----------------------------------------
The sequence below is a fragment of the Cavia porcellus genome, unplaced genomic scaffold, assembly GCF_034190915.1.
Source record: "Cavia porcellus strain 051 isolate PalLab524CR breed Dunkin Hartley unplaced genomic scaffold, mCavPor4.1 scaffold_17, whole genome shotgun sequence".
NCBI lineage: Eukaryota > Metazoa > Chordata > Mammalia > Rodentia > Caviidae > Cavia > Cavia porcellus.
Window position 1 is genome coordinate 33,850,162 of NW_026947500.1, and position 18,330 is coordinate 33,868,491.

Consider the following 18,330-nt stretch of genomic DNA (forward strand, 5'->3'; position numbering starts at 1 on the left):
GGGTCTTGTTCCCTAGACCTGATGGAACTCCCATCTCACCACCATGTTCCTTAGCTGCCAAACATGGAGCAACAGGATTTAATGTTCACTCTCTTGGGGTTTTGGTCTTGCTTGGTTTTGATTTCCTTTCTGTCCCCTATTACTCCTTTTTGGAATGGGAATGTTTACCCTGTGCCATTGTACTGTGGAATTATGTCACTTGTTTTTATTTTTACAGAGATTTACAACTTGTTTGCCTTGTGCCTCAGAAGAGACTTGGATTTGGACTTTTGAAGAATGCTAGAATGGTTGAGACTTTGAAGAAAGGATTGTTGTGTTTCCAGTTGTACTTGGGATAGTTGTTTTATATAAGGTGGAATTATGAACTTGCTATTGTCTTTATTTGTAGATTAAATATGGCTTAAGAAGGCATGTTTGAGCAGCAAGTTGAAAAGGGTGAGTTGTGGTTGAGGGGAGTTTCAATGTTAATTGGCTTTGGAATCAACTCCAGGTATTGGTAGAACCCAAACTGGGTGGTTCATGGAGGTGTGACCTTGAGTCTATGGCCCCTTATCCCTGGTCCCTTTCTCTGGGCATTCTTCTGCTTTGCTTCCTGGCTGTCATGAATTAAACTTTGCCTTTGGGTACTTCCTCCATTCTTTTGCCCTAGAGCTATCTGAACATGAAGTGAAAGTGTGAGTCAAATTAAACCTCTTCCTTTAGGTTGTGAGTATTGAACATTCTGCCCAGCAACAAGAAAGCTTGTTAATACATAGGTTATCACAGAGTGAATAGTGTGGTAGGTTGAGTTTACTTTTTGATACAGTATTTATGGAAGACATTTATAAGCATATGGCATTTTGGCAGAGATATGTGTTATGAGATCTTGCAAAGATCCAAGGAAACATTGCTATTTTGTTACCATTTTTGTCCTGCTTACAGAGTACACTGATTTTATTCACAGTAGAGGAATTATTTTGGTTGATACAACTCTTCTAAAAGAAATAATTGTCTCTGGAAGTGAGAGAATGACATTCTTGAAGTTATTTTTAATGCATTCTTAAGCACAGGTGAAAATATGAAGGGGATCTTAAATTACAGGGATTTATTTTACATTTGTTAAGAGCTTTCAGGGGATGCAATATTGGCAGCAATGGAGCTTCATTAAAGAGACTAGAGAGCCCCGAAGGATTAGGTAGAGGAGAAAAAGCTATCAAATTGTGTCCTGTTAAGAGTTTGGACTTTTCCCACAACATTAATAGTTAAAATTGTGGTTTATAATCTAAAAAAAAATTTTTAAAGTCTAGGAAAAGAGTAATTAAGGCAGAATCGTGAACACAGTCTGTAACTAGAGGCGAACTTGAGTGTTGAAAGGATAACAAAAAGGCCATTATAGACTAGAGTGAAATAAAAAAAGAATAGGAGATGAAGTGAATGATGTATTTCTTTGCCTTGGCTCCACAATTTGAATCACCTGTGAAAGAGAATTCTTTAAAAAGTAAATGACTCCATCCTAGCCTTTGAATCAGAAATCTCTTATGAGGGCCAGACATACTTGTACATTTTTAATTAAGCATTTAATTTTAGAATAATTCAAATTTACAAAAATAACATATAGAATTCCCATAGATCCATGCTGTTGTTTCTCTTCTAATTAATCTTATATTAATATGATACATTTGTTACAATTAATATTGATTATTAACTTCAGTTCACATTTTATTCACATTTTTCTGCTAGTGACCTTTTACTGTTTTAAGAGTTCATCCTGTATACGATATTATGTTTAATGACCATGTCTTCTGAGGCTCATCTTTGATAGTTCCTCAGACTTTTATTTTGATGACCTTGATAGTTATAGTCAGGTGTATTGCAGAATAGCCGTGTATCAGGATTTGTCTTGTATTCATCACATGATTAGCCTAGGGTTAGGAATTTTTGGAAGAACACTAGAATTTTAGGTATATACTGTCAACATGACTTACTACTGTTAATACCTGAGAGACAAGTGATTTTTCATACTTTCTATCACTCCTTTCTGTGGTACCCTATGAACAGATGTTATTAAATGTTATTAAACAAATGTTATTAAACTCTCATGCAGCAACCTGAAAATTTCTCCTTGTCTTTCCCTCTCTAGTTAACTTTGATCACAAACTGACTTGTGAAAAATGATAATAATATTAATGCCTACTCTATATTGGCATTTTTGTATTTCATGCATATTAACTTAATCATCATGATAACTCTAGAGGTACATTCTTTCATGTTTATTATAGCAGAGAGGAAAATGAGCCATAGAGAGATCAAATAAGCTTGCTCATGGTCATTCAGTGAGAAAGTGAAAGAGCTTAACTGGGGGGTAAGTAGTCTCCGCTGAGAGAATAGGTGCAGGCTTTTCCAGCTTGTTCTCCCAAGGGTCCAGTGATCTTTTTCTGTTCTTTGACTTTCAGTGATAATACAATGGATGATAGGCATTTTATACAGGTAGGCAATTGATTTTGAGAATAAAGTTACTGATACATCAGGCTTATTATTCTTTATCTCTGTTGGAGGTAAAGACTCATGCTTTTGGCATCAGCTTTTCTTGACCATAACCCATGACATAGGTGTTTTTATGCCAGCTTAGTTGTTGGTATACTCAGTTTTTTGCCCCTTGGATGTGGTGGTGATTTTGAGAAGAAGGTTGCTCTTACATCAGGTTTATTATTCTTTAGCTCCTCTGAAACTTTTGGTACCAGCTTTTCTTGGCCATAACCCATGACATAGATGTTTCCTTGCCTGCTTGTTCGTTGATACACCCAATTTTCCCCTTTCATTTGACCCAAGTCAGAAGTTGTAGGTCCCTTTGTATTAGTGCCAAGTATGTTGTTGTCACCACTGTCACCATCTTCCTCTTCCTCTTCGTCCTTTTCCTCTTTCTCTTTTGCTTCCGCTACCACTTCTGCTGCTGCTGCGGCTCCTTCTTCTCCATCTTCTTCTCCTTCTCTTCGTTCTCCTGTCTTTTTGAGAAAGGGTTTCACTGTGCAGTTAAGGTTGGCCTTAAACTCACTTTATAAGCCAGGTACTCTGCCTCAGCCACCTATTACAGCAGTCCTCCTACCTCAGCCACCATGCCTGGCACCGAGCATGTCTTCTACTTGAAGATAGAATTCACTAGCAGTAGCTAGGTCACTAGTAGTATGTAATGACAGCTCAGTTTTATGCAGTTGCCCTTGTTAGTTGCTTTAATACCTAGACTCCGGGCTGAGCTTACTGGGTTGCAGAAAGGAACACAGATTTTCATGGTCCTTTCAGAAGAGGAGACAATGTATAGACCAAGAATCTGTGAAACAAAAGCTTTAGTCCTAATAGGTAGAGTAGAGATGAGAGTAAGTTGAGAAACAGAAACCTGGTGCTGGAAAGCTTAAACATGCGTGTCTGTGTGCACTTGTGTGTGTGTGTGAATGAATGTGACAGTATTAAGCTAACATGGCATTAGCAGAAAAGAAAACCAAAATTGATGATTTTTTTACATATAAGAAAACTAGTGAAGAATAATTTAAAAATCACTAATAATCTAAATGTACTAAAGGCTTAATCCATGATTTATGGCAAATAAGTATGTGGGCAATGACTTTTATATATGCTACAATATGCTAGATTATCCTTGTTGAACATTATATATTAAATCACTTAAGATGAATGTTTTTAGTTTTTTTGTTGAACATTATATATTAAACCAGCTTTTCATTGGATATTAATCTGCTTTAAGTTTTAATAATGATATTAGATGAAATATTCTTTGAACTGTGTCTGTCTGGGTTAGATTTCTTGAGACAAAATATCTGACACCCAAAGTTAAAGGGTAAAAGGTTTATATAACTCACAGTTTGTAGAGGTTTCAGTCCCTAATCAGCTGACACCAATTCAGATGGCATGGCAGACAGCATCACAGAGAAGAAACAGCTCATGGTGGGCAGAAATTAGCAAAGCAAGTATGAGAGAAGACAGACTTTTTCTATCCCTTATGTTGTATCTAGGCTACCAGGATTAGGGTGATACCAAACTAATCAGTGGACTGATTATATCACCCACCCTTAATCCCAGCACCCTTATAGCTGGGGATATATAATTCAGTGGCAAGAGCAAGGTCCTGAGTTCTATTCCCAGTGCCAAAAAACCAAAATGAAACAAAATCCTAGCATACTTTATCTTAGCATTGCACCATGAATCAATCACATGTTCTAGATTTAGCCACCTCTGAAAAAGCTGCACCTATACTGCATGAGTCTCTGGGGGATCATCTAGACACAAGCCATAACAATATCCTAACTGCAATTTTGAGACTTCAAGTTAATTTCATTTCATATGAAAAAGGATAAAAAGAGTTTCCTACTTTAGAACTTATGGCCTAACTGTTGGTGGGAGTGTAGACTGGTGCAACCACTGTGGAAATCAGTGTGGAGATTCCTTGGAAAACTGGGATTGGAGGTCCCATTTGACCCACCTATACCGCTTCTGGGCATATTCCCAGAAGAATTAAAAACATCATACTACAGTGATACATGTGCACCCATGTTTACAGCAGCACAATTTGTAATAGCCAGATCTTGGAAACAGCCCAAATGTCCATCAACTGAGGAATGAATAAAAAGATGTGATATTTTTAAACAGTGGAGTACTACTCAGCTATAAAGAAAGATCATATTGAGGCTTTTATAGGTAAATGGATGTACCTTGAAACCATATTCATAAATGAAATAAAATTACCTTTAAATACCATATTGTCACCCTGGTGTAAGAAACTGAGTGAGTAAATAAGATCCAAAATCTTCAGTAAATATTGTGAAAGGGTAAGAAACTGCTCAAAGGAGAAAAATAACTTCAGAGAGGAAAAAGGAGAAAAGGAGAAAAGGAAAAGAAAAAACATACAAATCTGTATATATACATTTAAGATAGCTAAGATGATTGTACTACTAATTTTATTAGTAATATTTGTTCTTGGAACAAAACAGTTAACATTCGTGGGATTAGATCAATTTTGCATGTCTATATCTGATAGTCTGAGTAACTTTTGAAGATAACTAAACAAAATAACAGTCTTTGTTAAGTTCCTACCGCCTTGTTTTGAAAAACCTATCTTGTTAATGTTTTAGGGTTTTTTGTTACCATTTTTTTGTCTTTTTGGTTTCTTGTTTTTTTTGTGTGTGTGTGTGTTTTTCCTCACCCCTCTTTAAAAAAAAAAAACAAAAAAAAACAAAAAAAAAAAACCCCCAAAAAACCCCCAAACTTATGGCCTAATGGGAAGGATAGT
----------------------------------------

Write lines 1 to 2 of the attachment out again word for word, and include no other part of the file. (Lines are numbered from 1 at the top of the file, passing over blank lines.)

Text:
The sequence below is a fragment of the Cavia porcellus genome, unplaced genomic scaffold, assembly GCF_034190915.1.
Source record: "Cavia porcellus strain 051 isolate PalLab524CR breed Dunkin Hartley unplaced genomic scaffold, mCavPor4.1 scaffold_17, whole genome shotgun sequence".